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Journal Article

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In 2015, the Association of South-East Asian Nations (ASEAN) Economic Community was formally established and its aim was to achieve, among other things, an integrated securities market within ASEAN.

Before the formal establishment of the ASEAN Economic Community, in 2009, with a view towards achieving the objective of securities integration, Singapore, Malaysia and Thailand adopted the ASEAN Disclosure Standards, a set of harmonized disclosure standards for issuers making cross-border initial public offerings (IPOs). These participating Member States also entered into a framework for the expedited review for cross-listings. However, more than 5 years later, there is no documented use of the ASEAN Disclosure Standards; cross-border IPOs and cross-listings remain rare.

This article is a study of cross-border IPOs of issuers in, and cross-listings within, the participating Member States during the 2010–2014 period, with a view to obtaining insights on how issuers access capital markets. These insights are relevant to the broader questions about the long-term viability of ASEAN’s regulatory policies of promoting integration through harmonization of minimum standards along with limited mutual recognition.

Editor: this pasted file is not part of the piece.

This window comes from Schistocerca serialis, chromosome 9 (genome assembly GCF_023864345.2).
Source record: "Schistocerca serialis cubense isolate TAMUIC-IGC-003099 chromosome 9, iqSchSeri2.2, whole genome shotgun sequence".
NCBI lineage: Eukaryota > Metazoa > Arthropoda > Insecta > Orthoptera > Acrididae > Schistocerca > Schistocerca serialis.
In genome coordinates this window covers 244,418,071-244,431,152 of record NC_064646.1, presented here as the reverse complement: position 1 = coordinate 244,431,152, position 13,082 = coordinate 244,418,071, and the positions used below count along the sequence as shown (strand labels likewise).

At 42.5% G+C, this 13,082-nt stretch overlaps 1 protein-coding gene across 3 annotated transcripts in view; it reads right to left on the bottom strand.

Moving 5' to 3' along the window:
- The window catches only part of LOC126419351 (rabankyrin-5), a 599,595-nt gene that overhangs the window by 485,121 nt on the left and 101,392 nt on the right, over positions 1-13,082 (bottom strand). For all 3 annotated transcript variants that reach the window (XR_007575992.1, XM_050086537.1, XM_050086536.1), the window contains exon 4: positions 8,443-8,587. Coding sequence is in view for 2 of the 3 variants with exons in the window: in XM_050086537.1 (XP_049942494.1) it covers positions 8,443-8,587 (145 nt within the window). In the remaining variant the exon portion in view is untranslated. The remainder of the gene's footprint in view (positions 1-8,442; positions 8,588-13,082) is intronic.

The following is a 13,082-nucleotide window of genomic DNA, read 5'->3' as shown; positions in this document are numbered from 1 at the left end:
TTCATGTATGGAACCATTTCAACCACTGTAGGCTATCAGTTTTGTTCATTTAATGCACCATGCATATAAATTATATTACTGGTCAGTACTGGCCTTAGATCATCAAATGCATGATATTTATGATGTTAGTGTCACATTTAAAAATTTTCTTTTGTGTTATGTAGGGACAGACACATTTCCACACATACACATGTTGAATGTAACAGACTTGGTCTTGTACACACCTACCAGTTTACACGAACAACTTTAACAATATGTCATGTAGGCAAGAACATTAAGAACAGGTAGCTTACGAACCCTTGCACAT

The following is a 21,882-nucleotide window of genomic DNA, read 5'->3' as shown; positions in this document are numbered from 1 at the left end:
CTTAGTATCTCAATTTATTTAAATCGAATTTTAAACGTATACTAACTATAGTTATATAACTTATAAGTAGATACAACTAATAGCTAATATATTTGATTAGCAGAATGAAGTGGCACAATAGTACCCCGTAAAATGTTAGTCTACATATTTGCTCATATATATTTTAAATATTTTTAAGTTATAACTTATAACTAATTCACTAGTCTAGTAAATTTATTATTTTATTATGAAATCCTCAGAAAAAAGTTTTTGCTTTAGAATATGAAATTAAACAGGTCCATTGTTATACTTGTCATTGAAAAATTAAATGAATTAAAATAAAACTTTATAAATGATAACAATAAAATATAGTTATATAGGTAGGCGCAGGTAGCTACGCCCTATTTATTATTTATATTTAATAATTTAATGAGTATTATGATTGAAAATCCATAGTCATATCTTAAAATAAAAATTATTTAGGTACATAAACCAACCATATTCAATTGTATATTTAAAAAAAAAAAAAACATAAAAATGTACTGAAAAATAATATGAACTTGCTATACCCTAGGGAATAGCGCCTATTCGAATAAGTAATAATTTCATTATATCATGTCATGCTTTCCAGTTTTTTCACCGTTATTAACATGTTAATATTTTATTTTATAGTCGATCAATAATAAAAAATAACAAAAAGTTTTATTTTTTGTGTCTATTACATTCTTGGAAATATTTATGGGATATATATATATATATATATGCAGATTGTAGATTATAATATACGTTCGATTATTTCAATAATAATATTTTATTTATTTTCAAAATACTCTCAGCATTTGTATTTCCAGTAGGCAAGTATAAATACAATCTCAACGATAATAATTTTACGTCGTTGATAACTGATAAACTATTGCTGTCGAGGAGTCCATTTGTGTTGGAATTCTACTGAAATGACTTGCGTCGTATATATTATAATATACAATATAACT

This article compares the ASEAN approach with the EU Prospectus Directive and the Trans-Tasman Mutual Offering Framework. This article argues that to move to a truly pan-ASEAN equity offering, there needs to be, at a minimum, a greater supervisory and enforcement convergence.


ASEAN, Asia, initial public offerings, securities, corporation law, harmonization


Asian Studies | Commercial Law | Corporate Finance | International Law

Research Areas

Commercial Law


Capital Markets Law Journal

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Creative Commons License

Creative Commons Attribution-Noncommercial-No Derivative Works 4.0 License
This work is licensed under a Creative Commons Attribution-Noncommercial-No Derivative Works 4.0 License.

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